Published: June 13, 2018

Michigan House votes to legalize internet gambling, final passage possible in fall

LANSING — Michiganders could legally gamble online under a bill that passed the House of Representatives Tuesday on a 68-40 vote.

The bill would allow people at least 21 years old to register with one of Michigan’s three casinos in Detroit and 23 tribal casinos across the state and gamble from their websites.

There would be an 8% tax associated with the online gambling with 55% of the revenues going to the Detroit casinos, 35% going Michigan Internet Gaming Fund to administer the new program, 5% to the state school aid fund and 5% to the transportation fund.

“It will allow internet gaming as it pertains to all the games currently allowed in a brick and mortar casino … you’d be able to play that online,” said state Rep. Brandt Iden, R-Kalamazoo. “If (a casino) doesn’t have a physical presence here, they’re not going to be able to do it.”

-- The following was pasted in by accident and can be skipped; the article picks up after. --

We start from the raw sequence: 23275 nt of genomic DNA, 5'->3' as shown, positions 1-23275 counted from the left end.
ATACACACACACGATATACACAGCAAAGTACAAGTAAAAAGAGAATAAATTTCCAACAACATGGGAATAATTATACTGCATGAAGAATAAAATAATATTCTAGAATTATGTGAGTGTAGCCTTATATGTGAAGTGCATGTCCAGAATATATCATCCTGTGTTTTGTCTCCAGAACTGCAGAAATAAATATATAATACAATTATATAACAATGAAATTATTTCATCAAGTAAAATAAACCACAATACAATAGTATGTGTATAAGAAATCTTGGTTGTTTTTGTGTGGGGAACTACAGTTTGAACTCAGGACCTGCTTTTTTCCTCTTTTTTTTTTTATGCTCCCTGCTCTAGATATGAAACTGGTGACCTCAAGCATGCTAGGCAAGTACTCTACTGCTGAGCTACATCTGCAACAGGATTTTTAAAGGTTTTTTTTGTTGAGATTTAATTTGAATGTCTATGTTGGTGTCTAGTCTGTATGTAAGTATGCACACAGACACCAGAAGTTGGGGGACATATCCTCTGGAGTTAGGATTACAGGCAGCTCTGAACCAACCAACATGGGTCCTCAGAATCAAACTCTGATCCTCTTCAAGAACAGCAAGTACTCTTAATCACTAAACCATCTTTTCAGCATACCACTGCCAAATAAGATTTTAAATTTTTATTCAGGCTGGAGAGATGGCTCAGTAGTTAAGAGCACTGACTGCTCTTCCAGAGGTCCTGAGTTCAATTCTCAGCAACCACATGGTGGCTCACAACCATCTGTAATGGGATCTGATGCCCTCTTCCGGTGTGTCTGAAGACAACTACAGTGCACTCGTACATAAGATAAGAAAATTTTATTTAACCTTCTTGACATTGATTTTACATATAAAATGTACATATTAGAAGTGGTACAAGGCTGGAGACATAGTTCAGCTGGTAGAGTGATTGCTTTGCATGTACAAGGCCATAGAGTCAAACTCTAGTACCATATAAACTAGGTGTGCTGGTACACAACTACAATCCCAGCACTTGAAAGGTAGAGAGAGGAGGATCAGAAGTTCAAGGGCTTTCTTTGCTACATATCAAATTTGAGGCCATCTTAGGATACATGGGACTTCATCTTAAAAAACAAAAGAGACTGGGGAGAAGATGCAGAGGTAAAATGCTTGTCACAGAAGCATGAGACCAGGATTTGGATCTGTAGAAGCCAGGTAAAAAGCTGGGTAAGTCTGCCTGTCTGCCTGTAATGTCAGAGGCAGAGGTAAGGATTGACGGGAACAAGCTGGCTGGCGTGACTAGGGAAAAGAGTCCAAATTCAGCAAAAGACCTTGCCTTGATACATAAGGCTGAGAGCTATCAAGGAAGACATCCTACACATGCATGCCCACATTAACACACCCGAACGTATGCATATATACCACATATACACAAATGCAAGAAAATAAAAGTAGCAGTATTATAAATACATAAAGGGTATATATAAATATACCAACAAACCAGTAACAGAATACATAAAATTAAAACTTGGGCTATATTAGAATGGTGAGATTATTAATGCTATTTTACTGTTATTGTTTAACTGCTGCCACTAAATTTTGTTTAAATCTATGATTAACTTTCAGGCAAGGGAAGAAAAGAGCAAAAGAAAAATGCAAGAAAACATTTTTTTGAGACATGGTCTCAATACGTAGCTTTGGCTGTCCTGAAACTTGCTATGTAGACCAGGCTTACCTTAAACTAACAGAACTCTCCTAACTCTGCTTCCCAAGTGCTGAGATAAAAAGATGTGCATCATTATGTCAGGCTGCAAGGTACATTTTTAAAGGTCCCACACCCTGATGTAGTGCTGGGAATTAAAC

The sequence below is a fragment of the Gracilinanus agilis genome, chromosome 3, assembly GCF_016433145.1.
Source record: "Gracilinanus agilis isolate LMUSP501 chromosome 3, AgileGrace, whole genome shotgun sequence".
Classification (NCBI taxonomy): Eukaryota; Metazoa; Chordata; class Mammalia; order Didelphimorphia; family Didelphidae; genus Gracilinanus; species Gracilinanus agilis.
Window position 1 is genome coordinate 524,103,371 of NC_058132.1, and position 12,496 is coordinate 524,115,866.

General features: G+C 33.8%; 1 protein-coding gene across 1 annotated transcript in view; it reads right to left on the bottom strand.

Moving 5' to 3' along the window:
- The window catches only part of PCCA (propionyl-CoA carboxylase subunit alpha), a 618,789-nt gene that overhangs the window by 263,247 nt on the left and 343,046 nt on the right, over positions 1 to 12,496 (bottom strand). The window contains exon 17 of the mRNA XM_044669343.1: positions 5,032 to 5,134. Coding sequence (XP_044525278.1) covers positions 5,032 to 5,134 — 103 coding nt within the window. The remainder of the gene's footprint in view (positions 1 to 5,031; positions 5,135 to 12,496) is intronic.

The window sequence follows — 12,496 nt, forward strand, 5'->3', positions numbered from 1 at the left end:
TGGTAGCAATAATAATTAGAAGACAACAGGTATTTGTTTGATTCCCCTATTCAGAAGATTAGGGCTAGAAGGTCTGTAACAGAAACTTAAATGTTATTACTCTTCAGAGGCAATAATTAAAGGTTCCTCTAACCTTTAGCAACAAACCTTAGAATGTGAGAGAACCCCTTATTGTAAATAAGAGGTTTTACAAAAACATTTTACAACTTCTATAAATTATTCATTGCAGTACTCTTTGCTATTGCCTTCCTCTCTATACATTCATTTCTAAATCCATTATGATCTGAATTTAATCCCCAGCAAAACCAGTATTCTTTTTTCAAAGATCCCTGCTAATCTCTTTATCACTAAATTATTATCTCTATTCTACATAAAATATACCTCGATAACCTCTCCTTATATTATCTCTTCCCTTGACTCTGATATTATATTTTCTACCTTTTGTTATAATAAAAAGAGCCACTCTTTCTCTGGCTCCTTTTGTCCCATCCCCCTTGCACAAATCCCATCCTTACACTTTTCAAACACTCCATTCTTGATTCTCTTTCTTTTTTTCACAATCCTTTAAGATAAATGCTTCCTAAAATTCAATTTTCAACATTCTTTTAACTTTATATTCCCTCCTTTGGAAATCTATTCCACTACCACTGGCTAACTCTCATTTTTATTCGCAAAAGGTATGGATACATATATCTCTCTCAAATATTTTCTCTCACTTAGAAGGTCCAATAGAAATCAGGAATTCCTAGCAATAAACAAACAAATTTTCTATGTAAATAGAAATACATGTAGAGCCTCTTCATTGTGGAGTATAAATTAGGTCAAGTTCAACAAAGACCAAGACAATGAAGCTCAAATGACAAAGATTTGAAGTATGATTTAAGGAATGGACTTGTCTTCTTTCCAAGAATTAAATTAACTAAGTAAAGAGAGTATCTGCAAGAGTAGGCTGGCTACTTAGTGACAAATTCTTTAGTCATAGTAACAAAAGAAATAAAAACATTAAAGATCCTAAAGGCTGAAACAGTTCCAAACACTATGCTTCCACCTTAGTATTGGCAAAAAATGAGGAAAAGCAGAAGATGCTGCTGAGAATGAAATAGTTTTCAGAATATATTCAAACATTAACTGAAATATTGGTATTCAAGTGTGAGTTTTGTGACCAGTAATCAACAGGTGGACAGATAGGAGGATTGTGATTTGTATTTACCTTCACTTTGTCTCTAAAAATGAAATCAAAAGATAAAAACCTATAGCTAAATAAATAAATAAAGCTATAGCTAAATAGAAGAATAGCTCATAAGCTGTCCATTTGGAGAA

The vote came on the last day of session for the Legislature before they leave for a 10-week summer break. So it won’t be taken up in the Senate until lawmakers return in September.

The internet gambling bill is the first step toward also legalizing betting on professional sports in Michigan, Iden said.

“The Michigan gaming commission is looking for the Legislature to take the initial step and we have to set up the tax rate for sports betting,” he said. “And we took the first step toward that today.”

The bill comes as the U.S. Supreme Court paved the way for legalized sports betting across the nation. The justices ruled 7-2 last month that a 25-year-old federal law that has effectively prohibited sports betting outside Nevada by forcing states to keep prohibitions on the books is unconstitutional. The ruling could set the stage for other states to expand legalized gambling as a source of government revenue.

“When we come back in the fall, this is going to be at the top of the agenda,” Iden said. “Michigan should be at the forefront of that.”

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